Talk of an impending recession has blown up since the start of the year – largely thanks to the abysmal performance of the stock markets.
The S&P 500, which just experienced the worst two-week start to a year ever, is down 8% since the year began.
According to Schwab’s chief investment strategist, Liz Ann Sonders, there have only been five other years since 1928 when the index fell by more than 5% in the first 10 trading days of the year.
Stock activity over the past two weeks has fueled talk of a weakening U.S. economy and the possibility of a recession.
In a recent note to its clients, the Royal Bank of Scotland said: “Sell everything except high-quality bonds.”
“We have been warning in past weeklies that this all looks similar to 2008. We dust off our old mantra: this is about ‘return of capital, not return on capital.’ … In a crowded hall, exit doors are small. Risks are high.”
RBS thinks China could be the crisis point for this recession, as the Lehman Brothers collapse was the catalyst for the 2008 financial crisis.
Not everyone is convinced of RBS’ prognosis, but there are several other big U.S. firms predicting a recession over the next one to three years.
Last month, JPMorgan put a 76% chance of a recession within the next three years, with a 25% of chance of a recession within the next 12 months.
Meanwhile, Citigroup’s 2016 outlook warned that there is 65% chance of a U.S. recession in 2016, based on the fact that the U.S. economy enters its seventh year of expansion following the 2008-09 crisis.
Citigroup looked at data on the length of economic expansions in data from 1970 to 2014 across the U.S., U.K., Germany and Japan.
According to several market experts, much of the talk about a recession seems overblown.
In her latest commentary, Schwab’s Sonders said that “every predictive recession model I have studied still suggests a low risk of recession.”
She goes on to say that if the U.S. were in a recession or heading toward a recession, it would be the “first time in history” that the leading indicators did not roll over and provide ample warning.
“We are in a manufacturing recession, but at this point, the much larger services segment of the economy is showing sustained growth,” Sonders writes. “Historically, if the annual average of industrial production is down for an entire year, weakness spread to the broader economy. We have yet to see that kind of weakness, but it’s on our watch list.”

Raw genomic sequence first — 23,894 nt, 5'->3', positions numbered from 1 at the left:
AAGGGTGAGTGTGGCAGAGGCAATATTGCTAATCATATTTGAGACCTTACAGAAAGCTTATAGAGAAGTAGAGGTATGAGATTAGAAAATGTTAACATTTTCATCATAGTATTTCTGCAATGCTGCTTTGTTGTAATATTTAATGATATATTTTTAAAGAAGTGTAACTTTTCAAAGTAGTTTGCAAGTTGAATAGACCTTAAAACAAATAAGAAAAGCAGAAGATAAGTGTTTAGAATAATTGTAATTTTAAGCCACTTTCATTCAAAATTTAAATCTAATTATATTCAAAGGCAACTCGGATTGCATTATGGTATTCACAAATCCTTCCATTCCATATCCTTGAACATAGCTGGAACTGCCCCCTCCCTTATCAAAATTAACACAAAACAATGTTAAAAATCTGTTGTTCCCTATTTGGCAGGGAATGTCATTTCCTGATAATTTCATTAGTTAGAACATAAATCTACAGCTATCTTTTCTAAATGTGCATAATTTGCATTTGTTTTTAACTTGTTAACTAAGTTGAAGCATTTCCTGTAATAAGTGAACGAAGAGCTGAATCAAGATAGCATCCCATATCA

PIMCO global economic advisor Joachim Fels also acknowledged that a manufacturing sector recession and correction was spilling over into the broader economy, during a segment on CNBC’s “Squawk on the Street.”
However, he also thinks that – because of decent job growth, low energy prices and a strong residential construction sector – the economy will reaccelerate.
“I think we can still see something like 2% growth in U.S. this year, and therefore I think the markets are clearly exaggerating,” he told CNBC.
While there are some that are very clearly worried about China, Bob Doll argues the U.S. economy is “relatively insulated” from China’s woes.
The Nuveen Asset Management equity strategist says in his weekly commentary that 2015 U.S. exports to China were $118 billion, which represents less than 0.66% of U.S. GDP.
“As such, we think there is virtually no chance that the U.S. could ‘import’ recession from China,” he writes. “If anything, cheaper Chinese goods could represent a form of economic stimulus.”
Sonders also points out that low oil prices usually help fuel the U.S. economy.
“If a recession is coming, it would also be the first time in history it was preceded by a crash in oil prices — more often than not, it’s a surge in oil prices which helps trigger a recession,” Sonders writes. “As a consumption-oriented economy, U.S. growth is ostensibly helped by lower energy prices.”
Phil Camporeale of J.P. Morgan Asset Management thinks the markets may be exaggerating the risk of recession. “This market is pricing in way too much of a recession risk than we believe,” he told CNBC. “Right now the S&P is about 1,900. Usually in a recession, you get a 30% decline from the high which would put the S&P 500 at 1500. If there’s no recession we should probably make new highs this year, which is probably about 2,200. Right now we’re right in the middle of that – about 50% recession risk. That is way too much.”
Two recent surveys do show that recession fears are rising higher than they have been in recent years.
Economists in a Bloomberg survey are saying the odds of a recession are the highest since 2013.
According to this month’s Bloomberg survey results of 36 economists, the median probability for a U.S. recession in the next 12 months jumped to 19%.
In addition to being the highest since February 2013, Bloomberg also says this is up from three straight months at 15%.
The survey then asks the economists which year they think a recession will occur, and the median response was 2018, unchanged from the previous two months.
Meanwhile, the latest CNBC Fed Survey showed that the chances of a recession in the United States are at their highest levels since the fall of 2011; respondents see a 28.8% chance of recession in the next 12 months.
The survey, which typically includes responses from around 40 of the nation’s top money managers, investment strategists, and professional economists, showed recession fears rose for the sixth straight time among respondents and the second highest in the five-year history of the question.
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